Surveys are the naked selfies of the intellectual.
They reveal so much, yet the whole story seems rarely there. Some, indeed, reek of total fakery.
As if to satiate me on demand, a survey inserted itself into my e-mail and begged for attention. Its sponsors claimed to be "surprised by the utter lack of interest in Android owners switching over to the new iPhone."
This being a digital world, the level of utter surprise had a number. A mere 5 percent of Android users in this survey said they were "very likely" to switch to Apple's new, purportedly bigger and more juicy phone.
In times of heady excitement, naivete is my crutch. So I asked how many Android users said they were merely "likely" to switch to iPhone 6. It seems that this survey didn't actually have a "likely" answer. However, 12.4 percent of Android users ticked the box marked "somewhat likely."
Might one conclude that 17.4 percent of Android users are some kind of likely to switch?
None of these 17.4 percent of Android users have actually seen the iPhone 6 at all. So their responses might have as much meaning as the average Abba song.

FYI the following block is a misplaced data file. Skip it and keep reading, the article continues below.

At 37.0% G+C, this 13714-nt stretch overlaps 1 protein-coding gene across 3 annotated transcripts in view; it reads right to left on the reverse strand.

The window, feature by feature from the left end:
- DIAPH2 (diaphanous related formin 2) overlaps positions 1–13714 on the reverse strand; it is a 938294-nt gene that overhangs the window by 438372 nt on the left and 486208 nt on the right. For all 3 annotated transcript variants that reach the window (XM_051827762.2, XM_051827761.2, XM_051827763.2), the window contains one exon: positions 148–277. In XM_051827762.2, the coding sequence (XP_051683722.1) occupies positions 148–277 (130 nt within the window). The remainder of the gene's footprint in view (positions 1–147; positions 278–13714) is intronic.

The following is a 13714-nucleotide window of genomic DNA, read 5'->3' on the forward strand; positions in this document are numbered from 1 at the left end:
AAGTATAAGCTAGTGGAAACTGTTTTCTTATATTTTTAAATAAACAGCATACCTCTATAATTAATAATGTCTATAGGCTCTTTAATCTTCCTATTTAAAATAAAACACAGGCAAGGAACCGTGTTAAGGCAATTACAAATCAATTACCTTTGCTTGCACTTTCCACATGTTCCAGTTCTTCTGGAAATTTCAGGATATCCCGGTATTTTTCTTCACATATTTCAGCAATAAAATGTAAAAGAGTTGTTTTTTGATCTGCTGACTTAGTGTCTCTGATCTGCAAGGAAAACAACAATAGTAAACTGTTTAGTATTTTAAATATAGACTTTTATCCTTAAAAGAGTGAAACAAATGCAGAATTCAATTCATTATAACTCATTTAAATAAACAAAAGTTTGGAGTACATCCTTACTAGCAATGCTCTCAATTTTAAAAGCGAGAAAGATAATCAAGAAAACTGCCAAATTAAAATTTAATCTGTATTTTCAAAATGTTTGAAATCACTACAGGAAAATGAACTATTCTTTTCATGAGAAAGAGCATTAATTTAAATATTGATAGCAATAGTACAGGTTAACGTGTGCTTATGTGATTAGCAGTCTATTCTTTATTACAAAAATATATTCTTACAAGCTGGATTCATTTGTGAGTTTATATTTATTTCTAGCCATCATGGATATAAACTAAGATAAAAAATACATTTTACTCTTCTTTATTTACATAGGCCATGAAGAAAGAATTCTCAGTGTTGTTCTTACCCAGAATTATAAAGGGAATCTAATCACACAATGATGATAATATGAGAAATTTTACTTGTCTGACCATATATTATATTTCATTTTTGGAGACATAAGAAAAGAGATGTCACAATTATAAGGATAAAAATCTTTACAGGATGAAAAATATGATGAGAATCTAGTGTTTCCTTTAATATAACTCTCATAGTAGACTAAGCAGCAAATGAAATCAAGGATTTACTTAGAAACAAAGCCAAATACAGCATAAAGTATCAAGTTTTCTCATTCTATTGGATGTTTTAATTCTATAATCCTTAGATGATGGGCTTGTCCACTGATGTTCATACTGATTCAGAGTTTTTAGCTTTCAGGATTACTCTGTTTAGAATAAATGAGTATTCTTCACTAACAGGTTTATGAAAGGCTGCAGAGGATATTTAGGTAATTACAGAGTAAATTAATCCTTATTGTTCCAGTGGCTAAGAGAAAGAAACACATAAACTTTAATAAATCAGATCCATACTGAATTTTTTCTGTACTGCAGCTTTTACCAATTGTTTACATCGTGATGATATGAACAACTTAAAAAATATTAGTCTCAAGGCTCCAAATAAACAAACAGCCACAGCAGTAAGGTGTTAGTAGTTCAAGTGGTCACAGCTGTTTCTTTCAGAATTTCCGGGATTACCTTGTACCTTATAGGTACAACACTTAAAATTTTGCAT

There again, what if this iPhone 6 is a stunning surprise? It might come in an irresistibly fetching pink. It might sing your favorite song to you first thing in the morning. It might only cost an arm and a shinbone, not a whole leg.
This might persuade Android users that it's a must-have. Or it might persuade the brave 5 percent that they'd rather own a beer glass with a keyboard than an iPhone 6.
Still, research company Survata, whose survey services are used by many Fortune 100 companies, insists that its analysis of these 889 consumers between September 2 and 4 shows a trend.
It suggests that the iOS and Android operating systems are embedding their acolytes to such a degree that there has been deep encampment.
The Survata methodology involves approaching potential respondents on sites around the Web and asking if they want to complete a brief survey to unlock premium content on those sites. The company says it believes respondents reply honestly and that, in this case, there was a 3.3 percent margin of error. The respondents did, though, self-report which phones they currently own.
Naturally, iPhone owners expressed a markedly more excited mien about the new phone.
36 percent of iPhone 5 owners said they were "very likely" to upgrade. Well, that two-year contract is up around now, isn't it? 18 percent of iPhone 5S and 15 percent of iPhone 5C owners also expressed their extreme likelihood.
Still, there's that allegedly troubling 5 percent figure for Android users. It's even more troubling when one considers how few BlackBerry users will supposedly be moving to the Apple device: a mere 6 percent.
Nothing, though, can deter -- at least according to this survey -- the loyalty of the Windows Phone people. A mere 3 percent said they would move over to, for them, the dark side.